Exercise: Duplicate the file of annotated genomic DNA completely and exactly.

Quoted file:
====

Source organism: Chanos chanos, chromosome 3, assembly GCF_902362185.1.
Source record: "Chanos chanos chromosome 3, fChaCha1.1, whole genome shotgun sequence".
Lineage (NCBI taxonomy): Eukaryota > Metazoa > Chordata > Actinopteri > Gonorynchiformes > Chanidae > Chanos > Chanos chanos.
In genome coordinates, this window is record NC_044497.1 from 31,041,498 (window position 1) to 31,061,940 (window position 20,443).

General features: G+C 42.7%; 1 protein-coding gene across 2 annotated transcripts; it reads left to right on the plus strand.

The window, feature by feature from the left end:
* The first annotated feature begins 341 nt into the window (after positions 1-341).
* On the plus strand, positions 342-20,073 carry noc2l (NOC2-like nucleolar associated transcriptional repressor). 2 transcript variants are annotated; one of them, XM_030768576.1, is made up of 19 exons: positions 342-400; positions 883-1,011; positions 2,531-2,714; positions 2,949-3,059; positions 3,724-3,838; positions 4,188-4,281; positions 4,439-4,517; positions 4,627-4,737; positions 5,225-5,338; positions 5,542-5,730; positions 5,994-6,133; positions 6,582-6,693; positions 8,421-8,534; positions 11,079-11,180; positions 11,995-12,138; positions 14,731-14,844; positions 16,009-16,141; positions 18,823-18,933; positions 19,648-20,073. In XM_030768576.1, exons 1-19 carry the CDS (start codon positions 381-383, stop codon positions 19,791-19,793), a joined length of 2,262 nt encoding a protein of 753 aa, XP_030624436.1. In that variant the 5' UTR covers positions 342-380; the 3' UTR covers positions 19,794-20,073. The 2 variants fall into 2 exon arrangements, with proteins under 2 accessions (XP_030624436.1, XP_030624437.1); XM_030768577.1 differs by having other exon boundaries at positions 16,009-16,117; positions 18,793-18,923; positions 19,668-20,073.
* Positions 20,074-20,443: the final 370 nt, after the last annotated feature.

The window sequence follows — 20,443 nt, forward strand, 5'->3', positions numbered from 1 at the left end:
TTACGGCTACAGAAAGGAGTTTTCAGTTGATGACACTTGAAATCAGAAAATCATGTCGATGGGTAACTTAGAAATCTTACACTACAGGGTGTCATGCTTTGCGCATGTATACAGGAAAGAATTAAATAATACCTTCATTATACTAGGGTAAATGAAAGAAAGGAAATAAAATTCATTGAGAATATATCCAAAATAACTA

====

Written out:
Source organism: Chanos chanos, chromosome 3, assembly GCF_902362185.1.
Source record: "Chanos chanos chromosome 3, fChaCha1.1, whole genome shotgun sequence".
Lineage (NCBI taxonomy): Eukaryota > Metazoa > Chordata > Actinopteri > Gonorynchiformes > Chanidae > Chanos > Chanos chanos.
In genome coordinates, this window is record NC_044497.1 from 31,041,498 (window position 1) to 31,061,940 (window position 20,443).

General features: G+C 42.7%; 1 protein-coding gene across 2 annotated transcripts; it reads left to right on the plus strand.

The window, feature by feature from the left end:
* The first annotated feature begins 341 nt into the window (after positions 1-341).
* On the plus strand, positions 342-20,073 carry noc2l (NOC2-like nucleolar associated transcriptional repressor). 2 transcript variants are annotated; one of them, XM_030768576.1, is made up of 19 exons: positions 342-400; positions 883-1,011; positions 2,531-2,714; positions 2,949-3,059; positions 3,724-3,838; positions 4,188-4,281; positions 4,439-4,517; positions 4,627-4,737; positions 5,225-5,338; positions 5,542-5,730; positions 5,994-6,133; positions 6,582-6,693; positions 8,421-8,534; positions 11,079-11,180; positions 11,995-12,138; positions 14,731-14,844; positions 16,009-16,141; positions 18,823-18,933; positions 19,648-20,073. In XM_030768576.1, exons 1-19 carry the CDS (start codon positions 381-383, stop codon positions 19,791-19,793), a joined length of 2,262 nt encoding a protein of 753 aa, XP_030624436.1. In that variant the 5' UTR covers positions 342-380; the 3' UTR covers positions 19,794-20,073. The 2 variants fall into 2 exon arrangements, with proteins under 2 accessions (XP_030624436.1, XP_030624437.1); XM_030768577.1 differs by having other exon boundaries at positions 16,009-16,117; positions 18,793-18,923; positions 19,668-20,073.
* Positions 20,074-20,443: the final 370 nt, after the last annotated feature.

The window sequence follows — 20,443 nt, forward strand, 5'->3', positions numbered from 1 at the left end:
TTACGGCTACAGAAAGGAGTTTTCAGTTGATGACACTTGAAATCAGAAAATCATGTCGATGGGTAACTTAGAAATCTTACACTACAGGGTGTCATGCTTTGCGCATGTATACAGGAAAGAATTAAATAATACCTTCATTATACTAGGGTAAATGAAAGAAAGGAAATAAAATTCATTGAGAATATATCCAAAATAACTA